Each year, an estimated 23,800 vacant residential building fires are reported to U.S. fire departments and caused 75 deaths, 200 injuries and $785 million in property loss.
A major concern when a vacant building catches on fire is that little is known about the building’s overall condition.
Many buildings are in disrepair and can be missing certain structures, such as staircases or portions of floors.
If people use the vacant building as a home or shelter, the unknown condition of the building and the unknown number of people in the building can put firefighters’ lives in danger when they enter to attempt a rescue during a fire.
Learn more about vacant home fires from the free report, “Vacant Residential Building Fires (2013-2015).”
Important Findings Include:
- Each year, from 2013 to 2015, an estimated 23,800 vacant residential building fires were reported to fire departments within the United States and caused an estimated 75 deaths, 200 injuries and $785 million in property loss.
- Vacant residential building fires are considered part of the residential fire problem and accounted for 6 percent of all residential building fires.
- Nonconfined fires accounted for 99 percent of vacant residential building fires.
- At 34 percent, intentional actions were the leading cause of vacant residential building fires.
- Of vacant residential building fires, 53 percent spread to involve the entire building. An additional 10 percent extended beyond the building to adjacent properties.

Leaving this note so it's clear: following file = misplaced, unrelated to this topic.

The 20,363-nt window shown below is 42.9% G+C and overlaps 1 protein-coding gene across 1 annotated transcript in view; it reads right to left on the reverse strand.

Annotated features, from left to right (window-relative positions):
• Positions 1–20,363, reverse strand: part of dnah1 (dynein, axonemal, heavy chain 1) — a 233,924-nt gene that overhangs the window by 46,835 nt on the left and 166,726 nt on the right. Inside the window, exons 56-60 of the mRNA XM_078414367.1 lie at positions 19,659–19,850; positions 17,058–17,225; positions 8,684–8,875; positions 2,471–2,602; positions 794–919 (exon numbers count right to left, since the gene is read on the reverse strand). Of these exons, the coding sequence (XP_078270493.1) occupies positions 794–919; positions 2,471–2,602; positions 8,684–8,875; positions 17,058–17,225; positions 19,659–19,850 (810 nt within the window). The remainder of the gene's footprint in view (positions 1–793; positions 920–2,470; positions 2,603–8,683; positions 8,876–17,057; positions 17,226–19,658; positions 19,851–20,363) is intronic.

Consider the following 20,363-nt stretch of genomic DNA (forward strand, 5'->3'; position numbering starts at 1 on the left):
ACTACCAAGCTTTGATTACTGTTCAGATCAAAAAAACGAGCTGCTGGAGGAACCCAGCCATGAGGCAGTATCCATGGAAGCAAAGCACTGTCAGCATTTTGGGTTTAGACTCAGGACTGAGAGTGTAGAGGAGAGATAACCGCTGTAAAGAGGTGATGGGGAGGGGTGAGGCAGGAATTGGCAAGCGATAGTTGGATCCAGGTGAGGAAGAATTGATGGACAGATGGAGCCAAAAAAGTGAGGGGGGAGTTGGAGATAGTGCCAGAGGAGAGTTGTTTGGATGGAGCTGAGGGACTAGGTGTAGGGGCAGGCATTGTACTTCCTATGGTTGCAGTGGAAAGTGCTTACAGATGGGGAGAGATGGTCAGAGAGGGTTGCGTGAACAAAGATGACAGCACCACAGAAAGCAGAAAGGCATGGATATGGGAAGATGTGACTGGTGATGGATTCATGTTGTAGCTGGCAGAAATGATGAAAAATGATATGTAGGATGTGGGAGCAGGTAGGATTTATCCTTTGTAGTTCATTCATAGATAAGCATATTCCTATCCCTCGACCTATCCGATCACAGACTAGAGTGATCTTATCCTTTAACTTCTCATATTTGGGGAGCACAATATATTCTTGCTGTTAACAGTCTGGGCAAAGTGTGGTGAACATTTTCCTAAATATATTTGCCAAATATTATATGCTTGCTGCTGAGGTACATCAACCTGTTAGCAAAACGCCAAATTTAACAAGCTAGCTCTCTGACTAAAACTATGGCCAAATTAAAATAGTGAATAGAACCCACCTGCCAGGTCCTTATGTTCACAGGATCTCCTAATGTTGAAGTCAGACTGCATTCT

- At 12 percent, bedrooms were the leading area of fire origin in vacant residential building fires. Following closely were common rooms, such as dens, family rooms and living rooms (11 percent), and cooking areas/kitchens (8 percent).
(See in Action. Courtesy of Upper Images and YouTube. Posted on Jul 18, 2017)
About the Topical Fire Reports Series
This series of reports explores aspects of the U.S. fire problem that affect Americans in their daily lives.
Statistical reports on the U.S. fire problem
U.S. Fire Administration (USFA) statistical reports explore aspects of the U.S. fire problem that affect Americans in their daily lives.
Primarily based on data collected through USFA’s National Fire Incident Reporting System (NFIRS), their reports briefly address the nature and relevance of the specific fire or fire-related problem, highlight important findings, and suggest other resources to consider for further information.
As a follow-up to these reports, visit the fire safety and prevention outreach section for materials that will help you increase community awareness about many of the fire problems addressed below.